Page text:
Or being a smart-aleck teen. Someone in the Nethercutt family was obviously trying to instill a little character in the lad. Despite the grin, she noticed the humor never reached his cloudy green eyes. Aloud, she asked, “Is Thomas your Aunt Sophia’s husband?” Danny snorted.
“Sophia would never live with a man who doesn’t mind grease under his fingernails.”
Danny shook his head, slipping the cola under an arm to free a hand for the doorknob. “Besides, Auntie is into old geezers who die quickly. Has her current husband locked away right now, drooling in his oatmeal and telling his private nurse about his childhood during the Great War.
Uncle Thomas is Gramma’s son. You should see us all together at family holidays.”
I think I’d rather not.
The door slammed shut, and Kate smiled, wondering about this teen and his talkative nature, and she couldn’t help but suspect he was up to something. He demonstrated none of the antisocial, sullen behavior other moms warned was in the not-too-distant future for Kate with her own twins. However, she didn’t completely trust this first impression persona was the dominant one for Amelia’s grandson either.
Her twins! If Danny was out of school, then her daughters Samantha and Suzanne had already been dismissed as well. What kind of organizational expert didn’t keep track of the time? She should have checked her master list. Kept up with the time. Too many things to remember, so much running through her head. She took a deep breath and snapped the rubber band on her left wrist. Number five for today. Sanity restored, she inhaled one more time.
The corner cuckoo clock set her in motion, and she pulled the daily master list from her pocket. No stops on the way home, just hurry to relieve her husband, Keith, from his after-school parental responsibilities, get dinner on the table, and send him off to his job on time. She scooped up her purse and dashed through the swinging kitchen door, offering the women in the parlor a hasty goodbye before streaking out the front, with Amelia calling, “Hug those sweet darlings of yours for me.”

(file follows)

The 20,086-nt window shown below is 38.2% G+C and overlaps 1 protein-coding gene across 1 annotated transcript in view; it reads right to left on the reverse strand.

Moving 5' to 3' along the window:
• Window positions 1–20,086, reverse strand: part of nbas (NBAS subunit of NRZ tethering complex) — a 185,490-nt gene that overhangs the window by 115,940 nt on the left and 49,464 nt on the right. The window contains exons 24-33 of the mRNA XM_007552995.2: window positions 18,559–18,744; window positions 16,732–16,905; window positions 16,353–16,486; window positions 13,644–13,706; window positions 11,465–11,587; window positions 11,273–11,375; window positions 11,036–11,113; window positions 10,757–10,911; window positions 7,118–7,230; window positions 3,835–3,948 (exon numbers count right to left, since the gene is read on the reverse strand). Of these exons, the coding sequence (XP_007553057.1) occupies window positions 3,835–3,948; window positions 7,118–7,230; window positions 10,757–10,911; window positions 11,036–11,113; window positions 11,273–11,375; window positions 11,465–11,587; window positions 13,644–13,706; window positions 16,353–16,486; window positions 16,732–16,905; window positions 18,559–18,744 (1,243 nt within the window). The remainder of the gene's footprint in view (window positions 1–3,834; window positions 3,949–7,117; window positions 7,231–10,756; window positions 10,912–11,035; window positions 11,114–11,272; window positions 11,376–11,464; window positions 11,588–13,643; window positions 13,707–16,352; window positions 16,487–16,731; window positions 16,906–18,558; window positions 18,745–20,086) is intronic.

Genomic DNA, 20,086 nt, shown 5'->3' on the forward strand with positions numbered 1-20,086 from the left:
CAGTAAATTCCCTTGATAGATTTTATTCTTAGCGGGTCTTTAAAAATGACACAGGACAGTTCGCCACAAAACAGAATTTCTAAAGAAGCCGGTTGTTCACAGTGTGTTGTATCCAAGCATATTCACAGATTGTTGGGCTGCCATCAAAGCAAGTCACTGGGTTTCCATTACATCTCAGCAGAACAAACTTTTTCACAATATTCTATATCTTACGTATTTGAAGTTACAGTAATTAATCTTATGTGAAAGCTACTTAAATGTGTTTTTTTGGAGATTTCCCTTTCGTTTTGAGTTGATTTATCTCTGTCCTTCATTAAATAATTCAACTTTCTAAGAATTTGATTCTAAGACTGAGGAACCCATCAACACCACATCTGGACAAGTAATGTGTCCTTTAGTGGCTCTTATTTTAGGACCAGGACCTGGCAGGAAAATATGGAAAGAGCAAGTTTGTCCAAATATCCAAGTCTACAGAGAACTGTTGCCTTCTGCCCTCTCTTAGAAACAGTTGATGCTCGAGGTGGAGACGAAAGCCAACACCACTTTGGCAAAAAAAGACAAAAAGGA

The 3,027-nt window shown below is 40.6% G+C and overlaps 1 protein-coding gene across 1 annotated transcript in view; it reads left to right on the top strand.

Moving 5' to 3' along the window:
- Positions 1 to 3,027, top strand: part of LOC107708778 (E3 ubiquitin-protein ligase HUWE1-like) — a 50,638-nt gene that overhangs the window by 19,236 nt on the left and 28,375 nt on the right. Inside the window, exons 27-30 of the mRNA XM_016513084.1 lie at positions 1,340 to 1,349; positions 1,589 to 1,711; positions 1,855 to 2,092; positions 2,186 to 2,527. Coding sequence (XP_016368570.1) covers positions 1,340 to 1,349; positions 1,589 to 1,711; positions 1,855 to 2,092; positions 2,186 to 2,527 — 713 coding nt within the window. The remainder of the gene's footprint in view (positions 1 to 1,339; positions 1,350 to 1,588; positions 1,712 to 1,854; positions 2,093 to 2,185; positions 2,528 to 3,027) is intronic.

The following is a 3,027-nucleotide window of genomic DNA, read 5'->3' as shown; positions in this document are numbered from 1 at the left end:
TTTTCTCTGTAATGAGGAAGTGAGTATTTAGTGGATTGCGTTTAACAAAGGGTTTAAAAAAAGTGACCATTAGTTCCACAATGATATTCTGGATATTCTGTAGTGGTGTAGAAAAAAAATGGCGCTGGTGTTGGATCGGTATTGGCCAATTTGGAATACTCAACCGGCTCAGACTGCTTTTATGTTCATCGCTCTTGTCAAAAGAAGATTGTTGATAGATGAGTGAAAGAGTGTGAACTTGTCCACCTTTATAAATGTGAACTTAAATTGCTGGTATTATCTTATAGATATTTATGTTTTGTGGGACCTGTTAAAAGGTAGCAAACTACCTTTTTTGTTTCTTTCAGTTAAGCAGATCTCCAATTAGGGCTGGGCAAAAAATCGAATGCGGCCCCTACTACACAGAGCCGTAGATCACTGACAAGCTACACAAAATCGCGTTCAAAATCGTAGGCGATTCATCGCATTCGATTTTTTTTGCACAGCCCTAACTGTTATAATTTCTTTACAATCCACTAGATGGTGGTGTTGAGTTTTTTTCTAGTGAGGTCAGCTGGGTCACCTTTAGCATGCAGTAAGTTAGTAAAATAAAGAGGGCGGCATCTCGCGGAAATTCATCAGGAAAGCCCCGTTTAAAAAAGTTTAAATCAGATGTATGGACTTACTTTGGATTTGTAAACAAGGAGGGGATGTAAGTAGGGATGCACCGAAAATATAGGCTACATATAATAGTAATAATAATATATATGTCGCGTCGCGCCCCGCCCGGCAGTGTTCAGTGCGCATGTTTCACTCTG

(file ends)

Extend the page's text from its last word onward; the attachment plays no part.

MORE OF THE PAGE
Yet, even as she hustled to her blue van, Kate relished for a moment the heightened view boasted from the Tudor mansion’s lofty setting, the tiny town below gaining a doll-like quality. She saw the distant radio tower for local talk station WHZE, where Keith was evening sports anchor. The station was small, but the management’s commitment to New England sports was rock solid, and as a homegrown hockey hero, Keith was approached for the job soon after the new format became public.
The four McKenzies had moved to his hometown of Hazelton, Vermont six months earlier, and lived a few miles from his parents. The move had been a good one so far. With Kate’s parents deceased, she appreciated having a doting set of grandparents nearby to help out, and the girls loved being spoiled.
Keith had played B-string goalie ten seasons with various major league hockey teams, eight while the couple was married, before blowing out a knee and calling it quits. The timing had definitely been right. All the moving and politics kept a steady strain on their marriage. Before the move she only knew Hazelton from sporadic Currier and Ives-like Christmas visits, but loved its winding rural roads and the picturesque Main Street that unfolded in open friendliness as travelers emerged from a centuries-old covered bridge at the town’s eastern boundary. Kate also found being married to the returning prodigal citizen automatically made her a local. Or close enough, anyway.
Unfortunately, sports-talkers in small New England cities did not make what even moderately-successful hockey players did. With the twins in school all day, Kate finally persuaded Keith to take on more duties around the house and allow her time to start a business. He’d balked at first, but she’d found an advocate in her mother-in-law. Once Jane McKenzie stepped into the discussion, her son didn’t have a chance. When he’d looked to his father, George, for moral support, the elder McKenzie just shook his head and ducked out the back door with his pipe.
Kate smiled as she merged into traffic for the short drive home. It’s always said men marry their mothers. At first, she’d felt a little uneasy about the idea, but no longer.